There are endless and sometimes justifiable discussions about many bubbles percolating these days at the cusp of bursting, notably stock market, student loans, real-estate market (again), commodities, currencies, etc. The word ‘luxury’ has morphed into a label that’s applied and slapped on to everything from private jets to dog food enabling firms from family-run to large corporations to increase prices exponentially in excess of its actual value. Uttering the word ‘luxury’ has an inflationary effect for a product or service that’s frequently only marginally superior to the basic, no-frills model except with more aesthetic appeal, not substance. The word ‘luxury’ fulfills an almost pathological desire to appear wealthy.
Renovated tenements in gentrified neighborhoods are now luxury rentals. It’s the same building, same units now equipped with new ‘luxury’ designer appliances and perhaps a smartly outfitted security/concierge. And let’s not forget the empty lot next door that soon will become a new glass building blotting out the sunlight in your luxury unit and adding yet more residents to a hyper-dense community. It’s all an illusion. The issue is to what extent the next economic downturn will erase the word ‘luxury’ from the marketing lexicon for the aspiring consumer.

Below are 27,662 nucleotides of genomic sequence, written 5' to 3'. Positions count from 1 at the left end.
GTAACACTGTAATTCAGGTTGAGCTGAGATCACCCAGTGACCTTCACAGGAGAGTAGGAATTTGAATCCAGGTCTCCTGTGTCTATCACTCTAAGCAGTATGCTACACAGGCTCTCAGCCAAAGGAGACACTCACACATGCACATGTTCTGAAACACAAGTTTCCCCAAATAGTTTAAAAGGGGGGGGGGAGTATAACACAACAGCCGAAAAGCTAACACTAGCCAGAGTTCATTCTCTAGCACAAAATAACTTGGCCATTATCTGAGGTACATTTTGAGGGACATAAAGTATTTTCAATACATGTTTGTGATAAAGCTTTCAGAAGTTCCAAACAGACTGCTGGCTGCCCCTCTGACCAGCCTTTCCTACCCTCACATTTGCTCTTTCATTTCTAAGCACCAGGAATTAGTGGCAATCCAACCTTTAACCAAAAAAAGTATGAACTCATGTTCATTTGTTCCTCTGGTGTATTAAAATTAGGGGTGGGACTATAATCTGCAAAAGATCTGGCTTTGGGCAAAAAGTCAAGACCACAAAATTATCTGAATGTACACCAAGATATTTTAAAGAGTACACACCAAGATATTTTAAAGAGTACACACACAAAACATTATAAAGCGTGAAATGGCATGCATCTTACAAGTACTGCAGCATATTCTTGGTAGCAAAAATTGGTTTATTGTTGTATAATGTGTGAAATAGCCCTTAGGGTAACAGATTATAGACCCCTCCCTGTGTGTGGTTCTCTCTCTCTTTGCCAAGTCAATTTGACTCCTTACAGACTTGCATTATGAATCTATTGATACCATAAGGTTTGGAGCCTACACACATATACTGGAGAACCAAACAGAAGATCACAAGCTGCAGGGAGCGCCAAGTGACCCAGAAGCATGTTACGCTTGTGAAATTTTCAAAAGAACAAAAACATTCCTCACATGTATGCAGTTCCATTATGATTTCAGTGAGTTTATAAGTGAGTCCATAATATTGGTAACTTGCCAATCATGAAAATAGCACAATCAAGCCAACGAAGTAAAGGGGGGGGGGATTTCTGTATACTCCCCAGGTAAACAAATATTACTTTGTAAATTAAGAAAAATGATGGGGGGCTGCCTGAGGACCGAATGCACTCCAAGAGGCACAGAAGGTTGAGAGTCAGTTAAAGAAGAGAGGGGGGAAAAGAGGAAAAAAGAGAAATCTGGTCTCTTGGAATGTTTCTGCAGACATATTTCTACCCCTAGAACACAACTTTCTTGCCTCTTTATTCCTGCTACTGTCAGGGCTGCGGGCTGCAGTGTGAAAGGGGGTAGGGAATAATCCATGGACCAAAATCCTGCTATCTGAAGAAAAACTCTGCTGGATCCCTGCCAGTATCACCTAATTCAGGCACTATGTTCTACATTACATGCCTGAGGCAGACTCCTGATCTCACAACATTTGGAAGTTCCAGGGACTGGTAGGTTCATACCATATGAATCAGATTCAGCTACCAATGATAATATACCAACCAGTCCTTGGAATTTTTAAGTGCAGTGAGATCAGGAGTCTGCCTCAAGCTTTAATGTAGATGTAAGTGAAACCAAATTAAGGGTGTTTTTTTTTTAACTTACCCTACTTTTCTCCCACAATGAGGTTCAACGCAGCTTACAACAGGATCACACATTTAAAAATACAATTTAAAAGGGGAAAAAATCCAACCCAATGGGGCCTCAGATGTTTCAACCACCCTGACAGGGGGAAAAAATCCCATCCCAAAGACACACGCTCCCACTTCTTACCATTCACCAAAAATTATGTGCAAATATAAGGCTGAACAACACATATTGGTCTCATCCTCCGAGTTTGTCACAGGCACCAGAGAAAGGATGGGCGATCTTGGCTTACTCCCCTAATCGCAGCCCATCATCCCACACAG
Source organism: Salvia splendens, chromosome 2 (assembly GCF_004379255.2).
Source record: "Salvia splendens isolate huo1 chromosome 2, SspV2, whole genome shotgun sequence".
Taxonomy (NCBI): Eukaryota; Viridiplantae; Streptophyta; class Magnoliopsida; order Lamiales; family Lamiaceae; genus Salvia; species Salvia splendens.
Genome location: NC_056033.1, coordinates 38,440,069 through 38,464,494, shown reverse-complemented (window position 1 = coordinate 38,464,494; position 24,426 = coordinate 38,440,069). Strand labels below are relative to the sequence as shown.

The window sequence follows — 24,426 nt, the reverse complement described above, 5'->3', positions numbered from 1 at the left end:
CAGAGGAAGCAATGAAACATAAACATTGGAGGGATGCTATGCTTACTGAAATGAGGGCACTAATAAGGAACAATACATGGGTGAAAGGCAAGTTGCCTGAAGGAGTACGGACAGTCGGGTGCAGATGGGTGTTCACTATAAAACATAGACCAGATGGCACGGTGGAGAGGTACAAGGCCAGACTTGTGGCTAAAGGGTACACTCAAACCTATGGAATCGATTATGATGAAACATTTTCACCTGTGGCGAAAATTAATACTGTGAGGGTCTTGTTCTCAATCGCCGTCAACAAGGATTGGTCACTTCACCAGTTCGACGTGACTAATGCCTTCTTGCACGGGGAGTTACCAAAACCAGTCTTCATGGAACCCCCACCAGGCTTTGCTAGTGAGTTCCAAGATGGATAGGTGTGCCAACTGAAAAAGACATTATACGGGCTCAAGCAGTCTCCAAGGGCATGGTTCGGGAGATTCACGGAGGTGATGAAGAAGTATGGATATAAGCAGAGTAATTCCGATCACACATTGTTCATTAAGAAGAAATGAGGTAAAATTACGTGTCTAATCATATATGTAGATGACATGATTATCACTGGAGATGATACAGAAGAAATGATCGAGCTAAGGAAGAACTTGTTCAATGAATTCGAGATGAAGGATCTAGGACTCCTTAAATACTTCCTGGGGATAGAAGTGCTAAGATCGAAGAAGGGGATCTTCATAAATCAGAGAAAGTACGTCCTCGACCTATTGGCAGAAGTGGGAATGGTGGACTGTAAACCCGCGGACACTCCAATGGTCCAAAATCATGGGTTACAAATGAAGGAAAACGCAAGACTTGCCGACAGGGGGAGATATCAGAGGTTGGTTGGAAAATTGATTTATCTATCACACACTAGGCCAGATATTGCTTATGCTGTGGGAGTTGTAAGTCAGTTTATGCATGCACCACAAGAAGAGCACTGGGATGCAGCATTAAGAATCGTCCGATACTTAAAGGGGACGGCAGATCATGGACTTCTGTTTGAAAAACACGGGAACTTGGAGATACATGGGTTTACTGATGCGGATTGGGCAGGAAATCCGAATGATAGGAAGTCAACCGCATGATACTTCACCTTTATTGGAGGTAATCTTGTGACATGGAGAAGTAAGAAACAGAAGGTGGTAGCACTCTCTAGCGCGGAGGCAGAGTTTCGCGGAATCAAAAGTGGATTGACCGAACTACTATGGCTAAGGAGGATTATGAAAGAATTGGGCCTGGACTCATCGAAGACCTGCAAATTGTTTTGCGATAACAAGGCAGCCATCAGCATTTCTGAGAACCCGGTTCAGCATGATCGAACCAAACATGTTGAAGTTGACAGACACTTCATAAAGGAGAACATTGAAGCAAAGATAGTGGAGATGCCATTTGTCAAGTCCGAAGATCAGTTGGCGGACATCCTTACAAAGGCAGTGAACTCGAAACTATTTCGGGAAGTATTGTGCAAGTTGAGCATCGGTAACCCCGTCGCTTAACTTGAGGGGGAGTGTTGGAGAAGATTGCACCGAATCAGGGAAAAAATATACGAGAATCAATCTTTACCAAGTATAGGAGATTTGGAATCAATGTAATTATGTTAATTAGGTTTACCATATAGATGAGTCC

Luxury has been cheapened. It was formerly for the genuinely wealthy to have luxury everything. In fact the aspiring wealthy never existed. Your working class elders probably owned a Brooks Brothers suit or coat – 2 maybe 3 high-end and high-quality items in their entire wardrobe that they wore regularly. But they never aspired to be outfitted head-to-toe day in and day out with luxury threads; a quality garment for sure but never becoming a designer label whore. The luxury mantra has seduced the middle-class and even working poor to somehow wear that over-priced, under-performing 100% polyester hoodie with some designer label splashed across the front and/or back to insure that others don’t think that their part of the unwashed.
That’s why high-end firms perform the tricky high-wire act of selectively democratizing their brand without tarnishing it by offering an occasional ‘entry level’ product or service such as the ‘affordable’ Maserati or a particular BMW series and often slapping their label on more affordable accessories like watches, baseball caps, T-shirts, handbags, wallets, colognes & perfumes with the usual premium price
The word ‘aspiring’ also refers to firms because these same firms aspire to build a broader customer base by using these entry level luxury products and services as a psychological placeholder for future purchases. The consumer reaches up while the aspiring firm reaches down (to a limited extent) to connect at the point of sale.
What happens in the next economic crisis when the aspiring luxury buyers are unemployed, under-employed and can barely meet their basic needs? The luxury bubble bursts and aspirations fall short because now the consumer’s arms simply can’t reach high enough.
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